Page 40: “If life is only about the survival of the fittest…” Anyone with the most rudimentary understanding of evolutionary theory is aware that the aforementioned phrase has no meaning even within technical discussions of evolution.
Page 55: “As per the laws of thermodynamics, all living biological systems seek their most stable state.” This is simply not true. The phenomenon of life is far, quite far from chemical equilibrium. In fact, when a biological system reaches equilibrium, it dies. there’s even bumper stickers about it (“Old chemists don’t die… they just reach equilibrium”).
There are also some assorted non-scientific statements, which are simply unapologetic speculations using scientific words, obviously targeted to a non-scientific audience. For example, page 98: “Purpose is coded right into the smallest subatomic components of our very being.“, page 104: “…knowing a god of empathy and compassion whose very DNA is reflected in our lives.“, page 110: “Thus, each individual is the realization of a certain concept within the divine intelligence.”
There are many, many more…
As a neuroscientist, one of the parts that shocked me the most was the wrong description of what the hippocampus (a part of the brain) does; look it up before reading the relevant part of the book and compare both explanations… you’ll see what I mean.
There is a part that I truly think was an oversight that betrays a lack of thorough proofreading. On page 168, the author states that the premise of the book is that “What is essential is invisible to the human eye“. Does this paraphrased sentence remind you of something? It did remind me indeed and yet there was no mention of Mr. Antoine de Saint-Exupéry, none whatsoever. The book’s notes are otherwise pretty detailed; why this oversight? I know I am nitpicking, I am aware of that, but since the phrase was put between quote marks in the book, I can only assume that an attribution was intended, yet was never included. Any self-respecting editor would have caught that.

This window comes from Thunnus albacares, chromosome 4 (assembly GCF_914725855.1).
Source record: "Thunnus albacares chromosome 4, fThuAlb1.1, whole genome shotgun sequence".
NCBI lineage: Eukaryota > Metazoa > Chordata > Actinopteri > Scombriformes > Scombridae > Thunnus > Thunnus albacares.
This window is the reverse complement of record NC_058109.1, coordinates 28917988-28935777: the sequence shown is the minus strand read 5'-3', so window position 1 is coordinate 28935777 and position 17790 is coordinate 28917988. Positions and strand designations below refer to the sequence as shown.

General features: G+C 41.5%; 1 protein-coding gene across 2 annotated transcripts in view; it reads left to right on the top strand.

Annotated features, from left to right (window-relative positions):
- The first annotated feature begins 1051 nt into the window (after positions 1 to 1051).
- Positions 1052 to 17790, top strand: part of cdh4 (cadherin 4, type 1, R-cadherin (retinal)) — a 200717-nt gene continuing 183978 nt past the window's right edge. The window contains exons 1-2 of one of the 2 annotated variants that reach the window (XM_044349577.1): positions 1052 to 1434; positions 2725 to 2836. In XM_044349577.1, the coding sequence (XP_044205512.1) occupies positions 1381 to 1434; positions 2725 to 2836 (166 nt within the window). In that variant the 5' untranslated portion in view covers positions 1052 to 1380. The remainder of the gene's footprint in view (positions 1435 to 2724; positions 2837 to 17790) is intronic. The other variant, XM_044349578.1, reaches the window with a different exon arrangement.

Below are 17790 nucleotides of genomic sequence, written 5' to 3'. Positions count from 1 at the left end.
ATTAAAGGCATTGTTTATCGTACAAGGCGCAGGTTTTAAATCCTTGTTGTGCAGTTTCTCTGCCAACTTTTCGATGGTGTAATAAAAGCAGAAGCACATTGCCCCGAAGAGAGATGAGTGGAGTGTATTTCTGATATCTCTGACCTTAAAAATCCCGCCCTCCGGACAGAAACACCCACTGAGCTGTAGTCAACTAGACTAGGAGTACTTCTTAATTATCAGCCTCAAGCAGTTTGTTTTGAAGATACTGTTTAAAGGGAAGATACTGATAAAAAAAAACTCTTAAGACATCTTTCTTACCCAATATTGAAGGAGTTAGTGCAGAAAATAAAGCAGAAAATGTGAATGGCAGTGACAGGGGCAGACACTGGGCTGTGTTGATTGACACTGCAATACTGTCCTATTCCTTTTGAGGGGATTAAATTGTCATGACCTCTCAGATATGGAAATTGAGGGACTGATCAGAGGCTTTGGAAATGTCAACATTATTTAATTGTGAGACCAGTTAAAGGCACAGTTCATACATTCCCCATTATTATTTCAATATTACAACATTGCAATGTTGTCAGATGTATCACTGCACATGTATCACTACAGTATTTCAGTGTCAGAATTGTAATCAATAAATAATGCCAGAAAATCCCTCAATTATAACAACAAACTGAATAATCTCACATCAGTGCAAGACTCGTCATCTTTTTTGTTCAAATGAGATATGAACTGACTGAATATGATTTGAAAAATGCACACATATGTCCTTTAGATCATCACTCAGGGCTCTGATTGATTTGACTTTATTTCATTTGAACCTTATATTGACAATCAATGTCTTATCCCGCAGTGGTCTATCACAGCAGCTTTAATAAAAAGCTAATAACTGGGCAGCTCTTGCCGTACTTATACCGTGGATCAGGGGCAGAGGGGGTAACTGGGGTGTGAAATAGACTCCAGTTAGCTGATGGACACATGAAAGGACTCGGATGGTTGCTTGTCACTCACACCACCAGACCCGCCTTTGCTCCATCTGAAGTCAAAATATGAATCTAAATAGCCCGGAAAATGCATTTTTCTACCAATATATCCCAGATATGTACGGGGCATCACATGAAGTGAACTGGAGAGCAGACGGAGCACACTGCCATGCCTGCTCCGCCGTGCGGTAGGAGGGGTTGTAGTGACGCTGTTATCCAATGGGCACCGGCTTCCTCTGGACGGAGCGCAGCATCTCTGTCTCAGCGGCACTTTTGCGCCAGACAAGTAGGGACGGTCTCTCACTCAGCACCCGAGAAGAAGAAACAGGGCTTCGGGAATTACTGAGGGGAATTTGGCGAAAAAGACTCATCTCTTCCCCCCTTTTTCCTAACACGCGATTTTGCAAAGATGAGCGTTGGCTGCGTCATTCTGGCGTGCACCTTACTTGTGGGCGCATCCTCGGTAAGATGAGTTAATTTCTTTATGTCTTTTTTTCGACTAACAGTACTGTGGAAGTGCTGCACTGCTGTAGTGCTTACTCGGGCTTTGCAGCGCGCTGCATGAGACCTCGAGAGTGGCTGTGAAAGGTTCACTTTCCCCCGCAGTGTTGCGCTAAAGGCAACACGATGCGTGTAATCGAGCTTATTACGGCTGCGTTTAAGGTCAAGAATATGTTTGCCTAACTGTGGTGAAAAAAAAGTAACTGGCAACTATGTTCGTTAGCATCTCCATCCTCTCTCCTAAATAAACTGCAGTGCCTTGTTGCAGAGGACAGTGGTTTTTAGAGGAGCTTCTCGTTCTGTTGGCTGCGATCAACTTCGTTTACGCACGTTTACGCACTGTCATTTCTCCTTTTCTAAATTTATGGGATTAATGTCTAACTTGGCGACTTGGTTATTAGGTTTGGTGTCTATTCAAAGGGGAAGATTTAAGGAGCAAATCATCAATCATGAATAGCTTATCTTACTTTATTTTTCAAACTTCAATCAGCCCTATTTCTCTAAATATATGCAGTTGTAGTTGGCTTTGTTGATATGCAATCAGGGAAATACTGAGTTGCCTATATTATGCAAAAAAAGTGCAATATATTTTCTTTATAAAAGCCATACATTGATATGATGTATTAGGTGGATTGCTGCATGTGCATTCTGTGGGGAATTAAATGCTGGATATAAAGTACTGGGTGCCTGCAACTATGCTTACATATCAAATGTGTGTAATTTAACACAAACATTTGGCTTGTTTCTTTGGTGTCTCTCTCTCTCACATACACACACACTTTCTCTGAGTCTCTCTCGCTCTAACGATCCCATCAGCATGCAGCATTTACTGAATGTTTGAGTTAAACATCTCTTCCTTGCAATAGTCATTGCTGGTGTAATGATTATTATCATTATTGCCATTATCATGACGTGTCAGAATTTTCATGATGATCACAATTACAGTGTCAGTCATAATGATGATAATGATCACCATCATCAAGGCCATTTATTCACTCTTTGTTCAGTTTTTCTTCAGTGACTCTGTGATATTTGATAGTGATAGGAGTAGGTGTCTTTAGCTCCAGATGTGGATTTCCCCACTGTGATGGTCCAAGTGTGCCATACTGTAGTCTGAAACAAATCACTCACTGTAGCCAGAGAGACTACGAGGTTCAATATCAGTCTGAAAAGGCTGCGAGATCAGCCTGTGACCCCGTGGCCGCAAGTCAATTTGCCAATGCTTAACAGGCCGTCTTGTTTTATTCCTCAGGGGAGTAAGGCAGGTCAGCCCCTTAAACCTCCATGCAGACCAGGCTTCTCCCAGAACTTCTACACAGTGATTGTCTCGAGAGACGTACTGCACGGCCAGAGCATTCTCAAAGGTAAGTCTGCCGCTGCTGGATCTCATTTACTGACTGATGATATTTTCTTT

All authors have an agenda, implicit or explicit, and that is all right. Throughout the book, the sense I got was to reject the current scientific paradigms, with subtle and not so subtle barbs at Charles Darwin and the process of biological evolution and admiringly allusions to intelligent design (ID, the “flagship” phrase of ID, “irreducible complexity” is mentioned in the book more than once). Enough said.
I do not even know how to continue; I could nitpick many more parts of the book, but I think that I have made my point already. To conclude, you may enjoy this book if you do not care too much about the seriousness and thoroughness of the stated topic of the book. Neuroscience, faith and the soul must be related somehow, but this relationship is not truly explored in this book.
Picture credit: Harmony books.
Note: I will post an abbreviated version of this review at the”-azon” website (:-)…